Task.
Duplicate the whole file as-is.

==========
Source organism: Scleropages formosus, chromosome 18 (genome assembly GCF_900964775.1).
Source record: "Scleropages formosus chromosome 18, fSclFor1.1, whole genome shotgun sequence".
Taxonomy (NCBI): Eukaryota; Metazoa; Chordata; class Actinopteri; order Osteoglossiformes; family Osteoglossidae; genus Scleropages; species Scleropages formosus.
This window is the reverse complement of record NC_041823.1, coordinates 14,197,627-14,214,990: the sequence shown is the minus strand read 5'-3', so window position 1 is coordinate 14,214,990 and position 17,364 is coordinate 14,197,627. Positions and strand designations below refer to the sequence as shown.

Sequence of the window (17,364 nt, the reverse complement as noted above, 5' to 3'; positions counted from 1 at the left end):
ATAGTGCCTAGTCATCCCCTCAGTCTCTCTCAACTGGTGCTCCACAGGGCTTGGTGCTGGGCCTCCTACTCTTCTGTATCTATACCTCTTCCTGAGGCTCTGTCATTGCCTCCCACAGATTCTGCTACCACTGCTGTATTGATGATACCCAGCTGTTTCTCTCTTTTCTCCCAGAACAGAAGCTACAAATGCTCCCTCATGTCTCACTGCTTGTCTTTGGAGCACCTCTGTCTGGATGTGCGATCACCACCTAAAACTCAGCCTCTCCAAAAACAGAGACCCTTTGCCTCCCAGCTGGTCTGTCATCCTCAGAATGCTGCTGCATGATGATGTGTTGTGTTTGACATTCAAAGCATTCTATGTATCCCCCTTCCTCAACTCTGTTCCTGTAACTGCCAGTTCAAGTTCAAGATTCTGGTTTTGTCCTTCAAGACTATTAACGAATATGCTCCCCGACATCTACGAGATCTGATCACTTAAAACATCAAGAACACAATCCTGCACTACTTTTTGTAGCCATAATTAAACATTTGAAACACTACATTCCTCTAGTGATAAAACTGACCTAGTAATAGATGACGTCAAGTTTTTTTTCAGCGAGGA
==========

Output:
Source organism: Scleropages formosus, chromosome 18 (genome assembly GCF_900964775.1).
Source record: "Scleropages formosus chromosome 18, fSclFor1.1, whole genome shotgun sequence".
Taxonomy (NCBI): Eukaryota; Metazoa; Chordata; class Actinopteri; order Osteoglossiformes; family Osteoglossidae; genus Scleropages; species Scleropages formosus.
This window is the reverse complement of record NC_041823.1, coordinates 14,197,627-14,214,990: the sequence shown is the minus strand read 5'-3', so window position 1 is coordinate 14,214,990 and position 17,364 is coordinate 14,197,627. Positions and strand designations below refer to the sequence as shown.

Sequence of the window (17,364 nt, the reverse complement as noted above, 5' to 3'; positions counted from 1 at the left end):
ATAGTGCCTAGTCATCCCCTCAGTCTCTCTCAACTGGTGCTCCACAGGGCTTGGTGCTGGGCCTCCTACTCTTCTGTATCTATACCTCTTCCTGAGGCTCTGTCATTGCCTCCCACAGATTCTGCTACCACTGCTGTATTGATGATACCCAGCTGTTTCTCTCTTTTCTCCCAGAACAGAAGCTACAAATGCTCCCTCATGTCTCACTGCTTGTCTTTGGAGCACCTCTGTCTGGATGTGCGATCACCACCTAAAACTCAGCCTCTCCAAAAACAGAGACCCTTTGCCTCCCAGCTGGTCTGTCATCCTCAGAATGCTGCTGCATGATGATGTGTTGTGTTTGACATTCAAAGCATTCTATGTATCCCCCTTCCTCAACTCTGTTCCTGTAACTGCCAGTTCAAGTTCAAGATTCTGGTTTTGTCCTTCAAGACTATTAACGAATATGCTCCCCGACATCTACGAGATCTGATCACTTAAAACATCAAGAACACAATCCTGCACTACTTTTTGTAGCCATAATTAAACATTTGAAACACTACATTCCTCTAGTGATAAAACTGACCTAGTAATAGATGACGTCAAGTTTTTTTTCAGCGAGGA